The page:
How to train for the Ultra Trail du Mont Blanc - Part 1
4 minute read
To celebrate the launch of Trail Running - Chamonix and the Mont Blanc region, Cicerone's Joe Williams, will be sharing his training for his first attempt at the Ultra Trail du Mont Blanc (UTMB) in August. He will cover his approach to mental and physical training, nutrition, gear, rest & recovery and racing. Keep checking in to learn more and follow his journey to Chamonix this summer.
In this first post, I will introduce who I am, what my running background is, and give you an idea of my overall plan to prepare for my first 100 mile race.
I have been running consistently for only the past four years, having previously focused most of my physical efforts into mountaineering in all its guises. After running three big-city road marathons (Baltimore 2009 - scarred me so deeply that I didn't run for years after; Hamburg 2013 - only eight week's training, not ideal; Marathon des Alpes Maritimes 2013 - glorious race from Nice to Cannes), I had an urge to discover whether I could do ok in longer mountain races, reasoning that they would suit my background better, with their steep and long ascents, technical terrain and a focus on endurance rather than speed. It was highly unlikely that I could ever be a good marathon runner, but could I become a good Mountain Ultra Trail (MUT) runner? Dare I take on the Ultra Trail du Mont Blanc?
In the past two years I have run several 50Ks in the Alps, a 50 miler in the Pyrenees, the Bob Graham Round (100km) in the Lakes and one of the UTMB sister races, the TDS (119km). The general theme for most of these races is that I start well, have an extended rough patch in the middle, and then inexplicably seem to get stronger towards the end. The TDS in August 2015 was by far my biggest challenge. I battled injuries and low motivation for 14 hours before quietly finding the resolve to make it to the finish line, no matter how long it took me. The suffering I endured and camaraderie found along the way had a profound effect on me: Although I physically finished in under 23 hours, it was many weeks before I mentally returned to the real world. Strangely, I feel very grateful to have experienced this self-imposed adversity.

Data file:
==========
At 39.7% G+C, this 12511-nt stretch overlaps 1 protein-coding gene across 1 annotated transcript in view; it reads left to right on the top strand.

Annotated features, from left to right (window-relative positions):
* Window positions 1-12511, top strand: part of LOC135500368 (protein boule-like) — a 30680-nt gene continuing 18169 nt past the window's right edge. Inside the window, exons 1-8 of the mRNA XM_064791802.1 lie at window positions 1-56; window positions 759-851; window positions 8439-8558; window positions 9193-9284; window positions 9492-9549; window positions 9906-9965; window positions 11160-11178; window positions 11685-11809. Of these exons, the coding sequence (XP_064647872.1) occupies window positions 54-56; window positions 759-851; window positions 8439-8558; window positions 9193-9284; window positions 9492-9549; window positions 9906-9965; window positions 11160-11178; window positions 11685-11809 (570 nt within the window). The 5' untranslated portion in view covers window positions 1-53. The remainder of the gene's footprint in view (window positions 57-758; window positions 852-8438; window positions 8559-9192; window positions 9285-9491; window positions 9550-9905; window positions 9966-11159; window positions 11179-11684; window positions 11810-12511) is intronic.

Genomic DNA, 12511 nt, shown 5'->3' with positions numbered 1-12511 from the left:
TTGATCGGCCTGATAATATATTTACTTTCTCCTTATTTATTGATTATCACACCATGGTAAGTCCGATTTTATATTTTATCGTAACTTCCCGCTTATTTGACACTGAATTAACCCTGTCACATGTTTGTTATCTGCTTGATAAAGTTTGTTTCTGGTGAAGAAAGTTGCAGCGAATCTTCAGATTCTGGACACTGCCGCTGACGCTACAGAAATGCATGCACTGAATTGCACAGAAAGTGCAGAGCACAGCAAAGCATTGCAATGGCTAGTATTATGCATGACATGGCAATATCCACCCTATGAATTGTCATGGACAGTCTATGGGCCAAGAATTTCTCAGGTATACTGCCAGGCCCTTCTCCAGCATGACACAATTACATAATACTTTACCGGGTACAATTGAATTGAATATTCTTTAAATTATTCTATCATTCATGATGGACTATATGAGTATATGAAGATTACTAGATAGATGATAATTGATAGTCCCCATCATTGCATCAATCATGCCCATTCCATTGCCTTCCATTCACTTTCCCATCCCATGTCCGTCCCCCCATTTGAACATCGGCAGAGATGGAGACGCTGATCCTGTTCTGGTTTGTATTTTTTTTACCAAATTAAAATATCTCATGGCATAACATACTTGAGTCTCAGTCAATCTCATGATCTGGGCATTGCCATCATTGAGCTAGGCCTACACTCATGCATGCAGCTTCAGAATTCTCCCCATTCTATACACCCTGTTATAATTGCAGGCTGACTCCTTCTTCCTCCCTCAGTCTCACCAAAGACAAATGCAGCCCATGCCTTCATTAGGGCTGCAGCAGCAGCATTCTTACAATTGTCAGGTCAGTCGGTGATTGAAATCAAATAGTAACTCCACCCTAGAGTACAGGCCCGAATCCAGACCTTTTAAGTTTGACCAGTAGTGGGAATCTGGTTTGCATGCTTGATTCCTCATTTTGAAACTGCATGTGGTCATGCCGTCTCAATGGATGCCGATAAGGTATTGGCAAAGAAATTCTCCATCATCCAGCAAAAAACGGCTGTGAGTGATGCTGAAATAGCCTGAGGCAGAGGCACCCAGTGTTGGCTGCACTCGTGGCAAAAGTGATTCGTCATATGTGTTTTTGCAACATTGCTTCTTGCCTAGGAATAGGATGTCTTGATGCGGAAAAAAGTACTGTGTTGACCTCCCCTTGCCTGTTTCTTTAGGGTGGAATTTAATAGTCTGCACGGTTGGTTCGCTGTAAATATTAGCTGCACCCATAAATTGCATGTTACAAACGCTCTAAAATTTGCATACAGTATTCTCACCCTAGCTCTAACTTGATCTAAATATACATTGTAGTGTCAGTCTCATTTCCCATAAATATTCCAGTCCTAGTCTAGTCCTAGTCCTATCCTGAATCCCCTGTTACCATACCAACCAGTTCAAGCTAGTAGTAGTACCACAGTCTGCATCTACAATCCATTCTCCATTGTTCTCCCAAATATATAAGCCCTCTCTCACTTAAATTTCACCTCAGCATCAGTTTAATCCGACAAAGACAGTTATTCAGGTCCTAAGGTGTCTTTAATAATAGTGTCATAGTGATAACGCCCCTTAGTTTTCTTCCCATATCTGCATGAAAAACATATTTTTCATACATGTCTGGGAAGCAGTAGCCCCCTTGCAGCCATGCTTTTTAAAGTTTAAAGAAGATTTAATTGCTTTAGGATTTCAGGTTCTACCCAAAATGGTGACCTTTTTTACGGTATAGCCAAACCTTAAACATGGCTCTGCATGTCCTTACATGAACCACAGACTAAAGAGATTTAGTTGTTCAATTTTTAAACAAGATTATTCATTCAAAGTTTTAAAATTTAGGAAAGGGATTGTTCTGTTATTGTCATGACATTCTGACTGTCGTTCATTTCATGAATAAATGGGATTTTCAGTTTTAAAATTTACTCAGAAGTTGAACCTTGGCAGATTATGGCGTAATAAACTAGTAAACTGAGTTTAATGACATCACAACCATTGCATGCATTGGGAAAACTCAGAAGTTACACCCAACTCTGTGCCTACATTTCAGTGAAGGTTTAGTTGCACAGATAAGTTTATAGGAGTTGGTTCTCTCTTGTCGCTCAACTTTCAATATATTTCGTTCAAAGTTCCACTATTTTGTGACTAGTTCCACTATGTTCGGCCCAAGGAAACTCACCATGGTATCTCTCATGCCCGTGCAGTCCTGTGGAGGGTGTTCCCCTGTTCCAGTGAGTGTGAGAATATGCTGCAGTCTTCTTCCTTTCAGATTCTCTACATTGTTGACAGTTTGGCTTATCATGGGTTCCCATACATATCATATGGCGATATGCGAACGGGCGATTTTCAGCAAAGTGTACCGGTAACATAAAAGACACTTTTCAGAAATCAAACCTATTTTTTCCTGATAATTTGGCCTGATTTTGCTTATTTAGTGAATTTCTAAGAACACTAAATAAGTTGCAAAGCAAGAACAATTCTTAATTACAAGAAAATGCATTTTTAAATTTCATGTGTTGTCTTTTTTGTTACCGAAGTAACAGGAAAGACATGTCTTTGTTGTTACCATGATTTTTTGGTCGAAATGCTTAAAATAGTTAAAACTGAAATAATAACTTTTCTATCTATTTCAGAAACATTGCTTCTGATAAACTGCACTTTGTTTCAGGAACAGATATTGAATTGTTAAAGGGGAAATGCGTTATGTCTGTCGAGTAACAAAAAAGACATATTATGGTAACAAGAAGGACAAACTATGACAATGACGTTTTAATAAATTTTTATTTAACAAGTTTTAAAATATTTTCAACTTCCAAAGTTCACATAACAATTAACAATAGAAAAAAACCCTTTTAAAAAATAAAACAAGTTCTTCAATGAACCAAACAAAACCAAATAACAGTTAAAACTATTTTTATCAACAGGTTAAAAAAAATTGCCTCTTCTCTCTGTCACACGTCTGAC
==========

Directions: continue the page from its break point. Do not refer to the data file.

I do not believe that I am particularly talented athletically, but figured that a lifetime of walking up hills fast, scrambling and climbing could serve me well in mountain races. I would encourage many readers who are thinking about running an ultramarathon to consider their past experiences: do you enjoy long ascents? Do you like to 'beat' guidebook time? Do you sometimes jog down the hill after a climb or after cresting a col? Have you been out in the hills for 12 or 15 hour days? If so, then - with training - it's perfectly possible to start running MUT races or have your own ultra adventures.
Now, an outline of my approach to training this year: I have three races on my calendar this season, each one being big challenges in their own right, but providing a particular training stimulus:
This has been a chance to work on my biggest weakness: flat running speed. 5K races, Lactate Threshold runs and marathon-pace long runs being the name of the game. This has - grudgingly - taken my attention away from the fells for a month or so, but I know it will help my performance at UTMB this summer by allowing me to run the flatter sections at a slightly faster pace than I could have managed before.
Charlie Ramsay's Round
In the middle of June I will attempt the classic Scottish mountain running round in Lochaber: 24 Munros up Ben Nevis, the Aonachs, the Grey Corries, Loch Treig hills and finally all the Mamores. It's a similar challenge to the Bob Graham at around 90km and 8500m of ascent. I will run alone but be supported at a couple of points along the way. The preparation for and execution of this run will prepare me physically for multiple long ascents on rough ground, being on the go for around 24 hours and carrying a light pack. Mentally, it will help me because I will have to motivate myself and control my emotions while being on my own for many hours at a time.
Ultra Trail du Mont Blanc
After spending a few weeks recovering from Ramsay's Round, I will increase my weekly mileage to my safe upper limit, aiming to mimic the kinds of trails and hills that I will find in Chamonix. I will do specific sessions to 'downhill-proof' my quadriceps and spend four days recceing the UTMB route. Then, taking the advice of two-time winner of the race, Francois D'Haene, I will taper my training so as to arrive at the start line fully rested and ready to go!
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